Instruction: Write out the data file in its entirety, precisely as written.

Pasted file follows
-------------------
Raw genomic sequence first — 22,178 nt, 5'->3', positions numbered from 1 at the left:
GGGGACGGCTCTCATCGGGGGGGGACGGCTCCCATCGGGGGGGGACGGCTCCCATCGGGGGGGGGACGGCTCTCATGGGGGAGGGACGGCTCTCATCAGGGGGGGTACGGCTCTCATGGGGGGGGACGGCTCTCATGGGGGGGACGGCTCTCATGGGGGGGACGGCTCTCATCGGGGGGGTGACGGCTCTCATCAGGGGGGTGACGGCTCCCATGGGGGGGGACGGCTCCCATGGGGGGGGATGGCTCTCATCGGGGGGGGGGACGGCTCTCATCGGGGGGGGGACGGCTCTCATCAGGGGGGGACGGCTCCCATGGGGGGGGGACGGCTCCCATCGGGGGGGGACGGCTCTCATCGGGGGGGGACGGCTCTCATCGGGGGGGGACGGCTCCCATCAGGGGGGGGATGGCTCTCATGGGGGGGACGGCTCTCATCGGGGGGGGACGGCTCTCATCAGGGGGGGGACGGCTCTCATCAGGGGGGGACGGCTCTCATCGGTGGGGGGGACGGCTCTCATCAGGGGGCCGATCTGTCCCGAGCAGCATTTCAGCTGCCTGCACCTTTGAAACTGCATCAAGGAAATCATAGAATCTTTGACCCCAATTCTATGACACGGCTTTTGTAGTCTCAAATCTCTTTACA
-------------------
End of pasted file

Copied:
Raw genomic sequence first — 22,178 nt, 5'->3', positions numbered from 1 at the left:
GGGGACGGCTCTCATCGGGGGGGGACGGCTCCCATCGGGGGGGGACGGCTCCCATCGGGGGGGGGACGGCTCTCATGGGGGAGGGACGGCTCTCATCAGGGGGGGTACGGCTCTCATGGGGGGGGACGGCTCTCATGGGGGGGACGGCTCTCATGGGGGGGACGGCTCTCATCGGGGGGGTGACGGCTCTCATCAGGGGGGTGACGGCTCCCATGGGGGGGGACGGCTCCCATGGGGGGGGATGGCTCTCATCGGGGGGGGGGACGGCTCTCATCGGGGGGGGGACGGCTCTCATCAGGGGGGGACGGCTCCCATGGGGGGGGGACGGCTCCCATCGGGGGGGGACGGCTCTCATCGGGGGGGGACGGCTCTCATCGGGGGGGGACGGCTCCCATCAGGGGGGGGATGGCTCTCATGGGGGGGACGGCTCTCATCGGGGGGGGACGGCTCTCATCAGGGGGGGGACGGCTCTCATCAGGGGGGGACGGCTCTCATCGGTGGGGGGGACGGCTCTCATCAGGGGGCCGATCTGTCCCGAGCAGCATTTCAGCTGCCTGCACCTTTGAAACTGCATCAAGGAAATCATAGAATCTTTGACCCCAATTCTATGACACGGCTTTTGTAGTCTCAAATCTCTTTACA